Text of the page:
Pesticides, Herbicides and Childhood Cancers
Children are exposed to a wide range of chemicals around the home, everything from cleaning agents to pest control sprays. Many of these chemicals are ingested and residues are often found on clothes and skin. (Photo: CC0, public domain)
Pesticides and herbicides control pests and weeds, but new analysis suggests they also pose a significant threat to the health of young children. Host Steve Curwood and the study’s senior author, Chensheng Lu of the Harvard School of Public Health, report that exposures can increase children’s risk for leukemia, lymphoma and brain tumors.
CURWOOD: From the Jennifer and Ted Stanley Studios at the University of Massachusetts Boston and PRI, this is Living on Earth. I’m Steve Curwood.
Pesticides and herbicides, by definition, are killers—killers of destructive insects and weeds—but that doesn’t mean they’re without risks to people, particularly children and infants. A new “study of studies” from the Harvard School of Public Health found that the dangers from chemical exposure in and around the home might increase the risk of developing childhood cancers. The researchers pooled data from 16 international studies, comparing levels of pesticide exposure in groups of children with and without cancer. Flea and tick pet collars, roach and ant sprays and pest control services were common indoor exposures, while outdoor exposures were mainly from herbicide use. The study’s senior author, Professor Alex Lu, suspected that the recent uptick in childhood illnesses, particularly cancer, might be due to pesticide exposures in the home, but before this study, the data wasn’t there to support this. Now, says Professor Lu, there is more cause for concern.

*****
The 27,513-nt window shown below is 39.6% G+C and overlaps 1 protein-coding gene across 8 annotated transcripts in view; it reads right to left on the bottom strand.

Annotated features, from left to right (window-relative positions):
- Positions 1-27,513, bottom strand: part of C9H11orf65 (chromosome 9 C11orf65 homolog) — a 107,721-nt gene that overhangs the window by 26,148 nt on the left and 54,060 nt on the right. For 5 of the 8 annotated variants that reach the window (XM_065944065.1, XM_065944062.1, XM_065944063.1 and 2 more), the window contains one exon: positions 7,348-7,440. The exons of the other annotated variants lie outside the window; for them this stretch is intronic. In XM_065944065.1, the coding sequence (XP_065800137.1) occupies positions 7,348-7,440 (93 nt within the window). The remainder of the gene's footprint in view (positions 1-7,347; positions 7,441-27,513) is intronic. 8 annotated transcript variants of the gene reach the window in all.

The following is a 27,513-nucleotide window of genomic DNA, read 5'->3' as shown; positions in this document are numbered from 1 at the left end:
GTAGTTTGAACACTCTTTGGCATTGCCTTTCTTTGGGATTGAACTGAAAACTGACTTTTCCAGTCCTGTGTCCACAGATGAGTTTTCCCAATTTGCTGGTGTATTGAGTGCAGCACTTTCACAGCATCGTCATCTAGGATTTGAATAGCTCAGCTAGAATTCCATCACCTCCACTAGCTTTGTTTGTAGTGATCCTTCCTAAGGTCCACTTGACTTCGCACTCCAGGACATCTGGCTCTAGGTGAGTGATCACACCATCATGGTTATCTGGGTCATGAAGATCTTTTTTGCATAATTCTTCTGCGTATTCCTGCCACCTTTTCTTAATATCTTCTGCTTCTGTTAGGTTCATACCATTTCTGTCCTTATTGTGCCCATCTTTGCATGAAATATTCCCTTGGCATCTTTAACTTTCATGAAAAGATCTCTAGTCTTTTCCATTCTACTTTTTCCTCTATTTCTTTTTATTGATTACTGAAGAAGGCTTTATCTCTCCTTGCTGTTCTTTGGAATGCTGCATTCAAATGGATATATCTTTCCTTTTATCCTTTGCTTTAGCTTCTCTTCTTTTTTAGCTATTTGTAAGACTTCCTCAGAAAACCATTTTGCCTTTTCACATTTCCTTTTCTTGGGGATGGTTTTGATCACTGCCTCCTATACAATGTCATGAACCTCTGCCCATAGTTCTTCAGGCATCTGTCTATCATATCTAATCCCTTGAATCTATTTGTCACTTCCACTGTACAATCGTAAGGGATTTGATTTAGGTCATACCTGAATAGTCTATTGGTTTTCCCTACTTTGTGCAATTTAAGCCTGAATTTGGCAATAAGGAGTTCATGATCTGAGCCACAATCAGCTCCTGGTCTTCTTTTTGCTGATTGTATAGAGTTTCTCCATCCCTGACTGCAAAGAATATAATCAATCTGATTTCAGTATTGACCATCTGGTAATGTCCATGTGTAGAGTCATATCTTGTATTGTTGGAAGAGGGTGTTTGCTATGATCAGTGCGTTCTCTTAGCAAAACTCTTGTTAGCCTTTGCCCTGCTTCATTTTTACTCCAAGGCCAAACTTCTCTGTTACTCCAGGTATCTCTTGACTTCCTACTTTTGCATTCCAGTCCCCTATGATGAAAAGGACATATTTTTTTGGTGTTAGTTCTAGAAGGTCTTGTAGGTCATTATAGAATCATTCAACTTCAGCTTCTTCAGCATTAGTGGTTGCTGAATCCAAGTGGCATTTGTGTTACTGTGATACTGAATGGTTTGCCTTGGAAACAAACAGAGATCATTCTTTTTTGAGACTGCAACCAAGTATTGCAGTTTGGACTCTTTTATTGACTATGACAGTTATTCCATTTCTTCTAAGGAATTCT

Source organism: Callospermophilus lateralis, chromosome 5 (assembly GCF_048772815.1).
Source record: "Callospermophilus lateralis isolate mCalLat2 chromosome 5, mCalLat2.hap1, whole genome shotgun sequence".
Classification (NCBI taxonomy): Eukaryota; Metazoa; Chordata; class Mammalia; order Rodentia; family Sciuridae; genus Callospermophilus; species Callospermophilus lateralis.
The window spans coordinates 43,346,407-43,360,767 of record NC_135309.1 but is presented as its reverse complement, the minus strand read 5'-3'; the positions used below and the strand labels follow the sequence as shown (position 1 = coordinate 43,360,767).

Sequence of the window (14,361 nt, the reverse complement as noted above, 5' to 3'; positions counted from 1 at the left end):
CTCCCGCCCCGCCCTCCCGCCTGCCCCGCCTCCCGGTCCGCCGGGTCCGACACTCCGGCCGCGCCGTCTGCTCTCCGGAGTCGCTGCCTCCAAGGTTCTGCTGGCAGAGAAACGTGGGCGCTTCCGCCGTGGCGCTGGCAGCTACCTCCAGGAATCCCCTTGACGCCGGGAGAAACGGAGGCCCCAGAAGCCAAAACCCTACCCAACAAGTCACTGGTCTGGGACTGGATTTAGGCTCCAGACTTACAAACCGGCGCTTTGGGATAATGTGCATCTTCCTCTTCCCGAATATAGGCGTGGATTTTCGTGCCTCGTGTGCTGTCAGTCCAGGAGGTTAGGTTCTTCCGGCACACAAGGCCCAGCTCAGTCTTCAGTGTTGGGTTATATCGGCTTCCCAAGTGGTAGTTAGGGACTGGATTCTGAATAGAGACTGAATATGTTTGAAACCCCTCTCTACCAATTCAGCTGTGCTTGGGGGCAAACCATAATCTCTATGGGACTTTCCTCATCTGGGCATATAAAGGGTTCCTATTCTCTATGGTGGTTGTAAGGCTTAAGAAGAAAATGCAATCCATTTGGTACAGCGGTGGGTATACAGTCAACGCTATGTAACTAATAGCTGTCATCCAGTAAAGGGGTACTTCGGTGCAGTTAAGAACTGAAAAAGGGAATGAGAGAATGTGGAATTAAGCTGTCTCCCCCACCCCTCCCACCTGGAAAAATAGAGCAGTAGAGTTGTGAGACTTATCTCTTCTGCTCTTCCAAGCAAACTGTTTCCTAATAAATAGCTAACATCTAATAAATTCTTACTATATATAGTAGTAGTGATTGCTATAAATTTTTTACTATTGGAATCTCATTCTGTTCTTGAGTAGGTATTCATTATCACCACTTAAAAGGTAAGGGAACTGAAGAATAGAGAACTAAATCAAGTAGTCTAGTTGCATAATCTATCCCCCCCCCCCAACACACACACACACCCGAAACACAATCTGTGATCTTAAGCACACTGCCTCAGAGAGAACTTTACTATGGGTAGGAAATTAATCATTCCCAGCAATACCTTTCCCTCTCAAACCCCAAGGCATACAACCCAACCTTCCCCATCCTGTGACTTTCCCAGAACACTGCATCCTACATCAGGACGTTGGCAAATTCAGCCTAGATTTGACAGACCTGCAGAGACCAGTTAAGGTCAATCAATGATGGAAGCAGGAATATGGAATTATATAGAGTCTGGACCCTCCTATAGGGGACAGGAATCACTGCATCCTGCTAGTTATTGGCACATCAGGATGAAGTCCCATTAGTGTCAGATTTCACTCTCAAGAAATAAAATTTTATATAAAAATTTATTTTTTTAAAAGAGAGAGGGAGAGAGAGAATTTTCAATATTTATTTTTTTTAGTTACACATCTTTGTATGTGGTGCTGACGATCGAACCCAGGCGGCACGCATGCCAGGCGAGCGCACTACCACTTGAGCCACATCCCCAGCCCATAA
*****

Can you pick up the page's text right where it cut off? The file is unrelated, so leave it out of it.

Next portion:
LU: We find that for household members that report use of pesticides in indoors, specifically insecticides, there is a more than 40% increased risk of childhood leukemia or childhood lymphoma. Outdoor herbicide use also increased the risk of childhood leukemia 26%, but the association’s not as strong as indoor insecticide use.
CURWOOD: The study also found a weak link to another childhood cancer.
LU: We also looked at childhood brain tumors, but its association to either indoor insecticide use or outdoor herbicide use was not as strong as leukemia or lymphoma.
CURWOOD: But Alex Lu notes that reducing the risk of exposure is manageable, for instance using natural pest controls or fixing a window screen or a crack in the foundation of the home, could be enough to put some distance between children and pesticides.
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